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Aura MLS observations of the westward-propagating s=1, 16-day planetary wave in the stratosphere, mesosphere and lower thermosphere

by Kerry A Day, R E Hibbins, Nicholas J Mitchell
()

Abstract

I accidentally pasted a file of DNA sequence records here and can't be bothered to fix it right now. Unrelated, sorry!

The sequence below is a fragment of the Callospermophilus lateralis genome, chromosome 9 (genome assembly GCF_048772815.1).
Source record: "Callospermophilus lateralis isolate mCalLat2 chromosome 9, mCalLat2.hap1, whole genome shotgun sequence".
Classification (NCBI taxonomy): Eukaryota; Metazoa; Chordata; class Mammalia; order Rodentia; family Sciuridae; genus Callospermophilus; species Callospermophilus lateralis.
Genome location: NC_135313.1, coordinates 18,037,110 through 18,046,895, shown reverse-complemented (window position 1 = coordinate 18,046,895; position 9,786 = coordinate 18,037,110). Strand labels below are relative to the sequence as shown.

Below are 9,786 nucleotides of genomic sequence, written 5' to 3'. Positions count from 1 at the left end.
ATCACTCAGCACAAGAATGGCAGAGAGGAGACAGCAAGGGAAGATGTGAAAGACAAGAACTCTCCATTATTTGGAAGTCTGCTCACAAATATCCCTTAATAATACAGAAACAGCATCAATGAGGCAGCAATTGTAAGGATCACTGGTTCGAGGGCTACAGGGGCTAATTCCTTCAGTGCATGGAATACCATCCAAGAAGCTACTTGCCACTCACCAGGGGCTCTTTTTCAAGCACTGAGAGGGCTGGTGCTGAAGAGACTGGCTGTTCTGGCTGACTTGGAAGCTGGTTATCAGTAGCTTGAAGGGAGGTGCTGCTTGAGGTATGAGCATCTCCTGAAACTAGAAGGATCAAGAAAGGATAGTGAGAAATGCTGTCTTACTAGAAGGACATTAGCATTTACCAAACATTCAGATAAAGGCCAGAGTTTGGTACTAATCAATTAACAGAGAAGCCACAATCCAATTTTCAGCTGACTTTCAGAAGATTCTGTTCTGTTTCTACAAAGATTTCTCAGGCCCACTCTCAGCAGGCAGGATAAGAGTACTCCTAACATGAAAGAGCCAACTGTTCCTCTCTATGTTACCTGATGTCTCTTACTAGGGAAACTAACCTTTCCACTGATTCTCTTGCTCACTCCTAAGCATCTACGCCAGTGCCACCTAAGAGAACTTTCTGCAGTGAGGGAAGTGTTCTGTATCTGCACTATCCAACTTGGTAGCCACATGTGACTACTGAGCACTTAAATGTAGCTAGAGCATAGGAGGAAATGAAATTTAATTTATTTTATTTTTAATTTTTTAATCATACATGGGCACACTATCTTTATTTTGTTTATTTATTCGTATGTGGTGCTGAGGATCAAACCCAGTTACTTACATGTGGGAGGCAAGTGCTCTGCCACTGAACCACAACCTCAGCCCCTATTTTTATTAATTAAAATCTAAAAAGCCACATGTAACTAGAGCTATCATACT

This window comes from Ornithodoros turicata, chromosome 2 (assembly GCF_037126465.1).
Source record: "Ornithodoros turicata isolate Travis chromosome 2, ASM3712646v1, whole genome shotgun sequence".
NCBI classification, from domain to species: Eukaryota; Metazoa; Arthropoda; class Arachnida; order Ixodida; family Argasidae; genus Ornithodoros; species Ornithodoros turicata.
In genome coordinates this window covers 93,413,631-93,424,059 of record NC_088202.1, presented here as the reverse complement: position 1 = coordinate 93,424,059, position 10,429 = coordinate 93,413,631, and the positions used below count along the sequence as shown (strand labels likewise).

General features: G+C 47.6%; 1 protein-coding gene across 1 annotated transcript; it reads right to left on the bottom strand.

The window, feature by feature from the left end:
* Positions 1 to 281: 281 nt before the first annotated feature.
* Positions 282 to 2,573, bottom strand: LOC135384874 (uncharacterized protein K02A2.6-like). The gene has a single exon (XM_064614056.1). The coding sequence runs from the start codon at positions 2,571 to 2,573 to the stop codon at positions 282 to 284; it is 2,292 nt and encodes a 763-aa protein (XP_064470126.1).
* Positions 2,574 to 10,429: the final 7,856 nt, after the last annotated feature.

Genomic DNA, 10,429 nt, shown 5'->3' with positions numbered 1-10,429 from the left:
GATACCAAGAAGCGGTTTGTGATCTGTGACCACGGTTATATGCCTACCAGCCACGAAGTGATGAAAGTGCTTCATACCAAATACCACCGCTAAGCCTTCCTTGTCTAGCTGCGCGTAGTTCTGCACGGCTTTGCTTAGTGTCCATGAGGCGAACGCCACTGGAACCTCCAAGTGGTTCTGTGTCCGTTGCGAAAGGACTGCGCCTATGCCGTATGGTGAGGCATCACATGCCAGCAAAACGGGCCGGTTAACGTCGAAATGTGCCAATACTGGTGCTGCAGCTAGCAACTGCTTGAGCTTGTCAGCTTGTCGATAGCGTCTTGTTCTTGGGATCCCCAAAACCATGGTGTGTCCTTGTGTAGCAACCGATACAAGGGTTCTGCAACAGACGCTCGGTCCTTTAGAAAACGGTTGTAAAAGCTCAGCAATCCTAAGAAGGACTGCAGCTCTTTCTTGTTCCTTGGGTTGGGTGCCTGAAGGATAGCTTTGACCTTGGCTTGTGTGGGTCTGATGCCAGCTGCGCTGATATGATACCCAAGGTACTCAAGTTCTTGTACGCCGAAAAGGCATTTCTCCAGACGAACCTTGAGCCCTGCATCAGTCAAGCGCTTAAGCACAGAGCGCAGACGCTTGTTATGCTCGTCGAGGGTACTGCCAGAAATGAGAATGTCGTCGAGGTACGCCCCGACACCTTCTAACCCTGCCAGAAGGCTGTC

The Microwave Limb Sounder (MLS) on the Aura satellite has been used to measure temperatures in the stratosphere, mesosphere and lower thermosphere. The data used here are from August 2004 to December 2010 and latitudes 75 degrees N to 75 degrees S. The temperature data reveal the regular presence of a westward-propagating 16-day planetary wave with zonal wavenumber 1. The wave amplitudes maximise in winter at middle to high latitudes, where monthly-mean amplitudes can be as large as similar to 8 K. Significant wave amplitudes are also observed in the summer-time mesosphere and lower thermosphere (MLT) and at lower stratospheric heights of up to similar to 20 km at middle to high latitudes. Wave amplitudes in the Northern Hemisphere approach values twice as large as those in the Southern Hemisphere. Wave amplitudes are also closely related to mean zonal winds and are largest in regions of strongest eastward flow. There is a reduction in wave amplitudes at the stratopause. No significant wave amplitudes are observed near the equator or in the strongly westward background winds of the atmosphere in summer. This behaviour is interpreted as a consequence of wave/mean-flow interactions. Perturbations in wave amplitude summer MLT are compared to those simultaneously observed in the winter stratosphere of the opposite hemisphere and found to have a correlation coefficient of +0.22, suggesting a small degrees of inter-hemispheric coupling. We interpret this to mean that some of the summer-time MLT wave may originate in the winter stratosphere of the opposite hemisphere and have been ducted across the equator. We do not observe a significant QBO modulation of the 16-day wave amplitude in the polar summer-time MLT. Wave amplitudes were also observed to be suppressed during the major sudden stratospheric warming events of the Northern Hemisphere winters of 2006 and 2009.

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